“The first two matches we saw ended in upsets,” I told the woman sitting next to me, who has attended the tournament for 10 years.
“You need to leave,” she said – in jest, of course.
We were watching unseeded Bernard Tomic of Australia defeat No. 5 seed Kei Nishikori of Japan last Thursday during the third round of the Western & Southern Open tennis tournament in Mason, Ohio, north of Cincinnati.
My oldest son and I spent two days at the Masters Series tournament, a high-profile event two weeks before the last “major” of the year, the U.S. Open in New York City.
Nishikori showed flashes of brilliance in his match, but we figured he was exhausted after winning the bronze medal at the Summer Olympics in Rio de Janeiro, Brazil, the week before.
After watching a string of upsets that day, it’s only fitting that the men’s and women’s champions both were underdogs. Karolina Pliskova from the Czech Republic, the No. 15 seed, defeated Angelique Kerber of Germany, the No. 2 seed, in the women’s final on Sunday. Immediately following that match, No. 12 seed Marin Cilic of Croatia beat No. 1 seed Andy Murray of Great Britain (who defeated Tomic in the semi-final) for the men’s title.
Rain, rain …
The true winner of the tournament almost was the weather. It rained every day except the last one. My son and I didn’t see it rain Thursday; we didn’t stay for the evening matches, when the rain came. On Friday, we sat through an hour delay before the evening matches started.
The parking lot – if you can call it that – was a mud bowl. Thousands of vehicles destroyed a golf course adjacent to the tennis center. Why they haven’t built an asphalt or concrete parking lot, I have no idea. Even after a 200-mile drive home, my car still has mud on the tires from that “lot.”
During the rain delay, my son and I got dinner and wiped off chairs and a table with free promotional towels we received as we entered the gate. As we ate, two older men asked if they could join us. They came from Delaware, an eight-hour trip, for Thursday and Friday matches, just like we were doing. They’ve done this for several years, saying those are the best days to watch the tournament. We had our pick of many matches featuring a dozen or more of the top tennis players in the world.
Living in Delaware, they attended the U.S. Open in New York several times, but deemed it too crowded. So, they decided to try out Cincinnati. They say the event in our great state is organized extremely well, and it’s easy to park their RV (although this year they couldn’t leave it in the “mud bowl,” or they would have needed a tow truck to get out).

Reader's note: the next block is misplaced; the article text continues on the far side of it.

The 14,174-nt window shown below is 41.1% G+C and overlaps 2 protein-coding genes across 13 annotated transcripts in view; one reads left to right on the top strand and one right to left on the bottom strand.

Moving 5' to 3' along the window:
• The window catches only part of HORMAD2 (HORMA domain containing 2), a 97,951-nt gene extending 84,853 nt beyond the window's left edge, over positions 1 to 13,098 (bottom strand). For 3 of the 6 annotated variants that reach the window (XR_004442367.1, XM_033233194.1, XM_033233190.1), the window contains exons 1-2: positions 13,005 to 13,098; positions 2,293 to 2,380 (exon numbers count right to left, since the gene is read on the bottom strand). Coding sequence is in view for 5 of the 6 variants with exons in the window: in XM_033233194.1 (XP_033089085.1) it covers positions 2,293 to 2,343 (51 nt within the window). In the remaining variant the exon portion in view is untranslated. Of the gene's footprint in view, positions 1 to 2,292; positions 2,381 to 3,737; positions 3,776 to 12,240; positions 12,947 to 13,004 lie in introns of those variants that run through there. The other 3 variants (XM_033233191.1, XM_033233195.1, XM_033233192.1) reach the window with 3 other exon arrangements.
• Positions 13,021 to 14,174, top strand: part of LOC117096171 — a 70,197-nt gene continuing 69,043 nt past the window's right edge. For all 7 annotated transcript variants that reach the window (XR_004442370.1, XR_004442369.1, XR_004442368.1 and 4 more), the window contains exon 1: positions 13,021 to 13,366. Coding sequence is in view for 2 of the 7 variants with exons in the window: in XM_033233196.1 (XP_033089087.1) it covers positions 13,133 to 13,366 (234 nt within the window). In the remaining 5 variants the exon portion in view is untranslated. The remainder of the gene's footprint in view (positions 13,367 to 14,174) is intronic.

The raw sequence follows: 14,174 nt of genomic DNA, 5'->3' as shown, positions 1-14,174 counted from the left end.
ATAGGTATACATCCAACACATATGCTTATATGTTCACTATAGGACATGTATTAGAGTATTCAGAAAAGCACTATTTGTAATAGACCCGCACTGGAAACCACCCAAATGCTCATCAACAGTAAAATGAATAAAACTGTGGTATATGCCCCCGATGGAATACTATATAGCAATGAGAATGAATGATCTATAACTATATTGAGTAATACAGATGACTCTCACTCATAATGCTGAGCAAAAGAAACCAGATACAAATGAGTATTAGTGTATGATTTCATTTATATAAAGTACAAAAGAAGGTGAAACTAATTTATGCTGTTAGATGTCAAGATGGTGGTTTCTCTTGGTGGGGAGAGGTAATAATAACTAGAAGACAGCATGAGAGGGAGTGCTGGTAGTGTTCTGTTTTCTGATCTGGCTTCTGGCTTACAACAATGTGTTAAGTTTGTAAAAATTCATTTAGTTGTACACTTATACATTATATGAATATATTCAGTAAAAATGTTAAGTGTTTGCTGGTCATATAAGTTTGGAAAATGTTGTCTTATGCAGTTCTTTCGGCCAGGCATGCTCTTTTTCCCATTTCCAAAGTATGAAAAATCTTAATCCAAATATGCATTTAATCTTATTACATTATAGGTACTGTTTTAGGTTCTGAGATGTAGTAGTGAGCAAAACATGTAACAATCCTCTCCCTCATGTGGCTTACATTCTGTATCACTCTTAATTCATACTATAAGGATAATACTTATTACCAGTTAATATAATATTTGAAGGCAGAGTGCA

They enjoy the Midwestern hospitality so much, it’s become an annual event for them. Pretty cool.
While watching a quarterfinal match between No. 3 seed Simona Halep of Romania, who eventually lost to Kerber, and No. 5 seed Agnieszka Radwanska of Poland, we got a kick out of a young boy in the row in front of us. The boy, about 9 years old, had one of those oversized tennis balls that the athletes sign. His parents said he had nearly a dozen signatures already.
As the Halep match neared its end, the boy darted across the stadium to the players’ entrance. As Halep left the court after winning the match, the boy reached his oversized ball down to her. She signed it. She signed no other. This kid got the only signature from that match.
I was impressed, as were his parents.
We saw some great tennis. In our favorite match, in the grandstand, we – along with about 5,500 other people – saw the last remaining American, unseeded Steve Johnson, take on No. 7 seed Jo-Wilfried Tsonga of France. Johnson won the first set (it’s best two out of three) and trailed in the second-set tie-breaker, 6-3. When the players each win six games in a set, they play a tie-breaker by points: the first to seven wins, but they have to win by two.
Tsonga, then, had three “set points,” which meant he had three chances to win a point and the set. But Johnson won five consecutive points – and the match. The crowd went crazy!
Tennis is a gentle game, with sportsmanship far more important than in most sports. Some players, however, do have tempers. We saw a couple of guys kick their racquets in frustration. We saw only one player break a racquet by slamming it on the court after a bad game. That was No. 2 seed Stan Wawrinka of Switzerland, who did not play well in a loss to unseeded Grigor Dimitrov of Bulgaria.
We saw Dimitrov win two matches. After defeating Wawrinka, he beat Johnson, ending the American’s run. (Dimitrov then lost to the eventual champion, Cilic.)
Seeing the stars
On Thursday, we saw three complete matches. On Friday, we bounced around to several courts and saw parts of nine matches – three men’s, three women’s and three men’s doubles.
My son played doubles tennis in high school, so we had fun watching that. We picked the right doubles matches to watch, as we saw both the eventual champions and the runners-up.
Doubles players have fast reflexes – they frequently stand close to the net and try to rifle the ball past their opponents. Frequently, they do. But when they bat the ball back and forth several times, it gets intense. The players get excited when they win those points.
In singles, all the players, men and women, hit the ball low and hard. They try to make their opponent run from side to side. When a player running sideways at full speed hits a shot over the net, either down the line or across the court, and it falls in, the crowd “oohs” and the player often gives a fist pump. Yes, we saw lots of good tennis.
Will we go back next year? We’ll see. If you enjoy tennis, it’s definitely worth the trip. The tennis center in Mason is right on Interstate 71, so it’s easy to get to.
Let’s hope it doesn’t rain next year.
Photo credit: David Cornish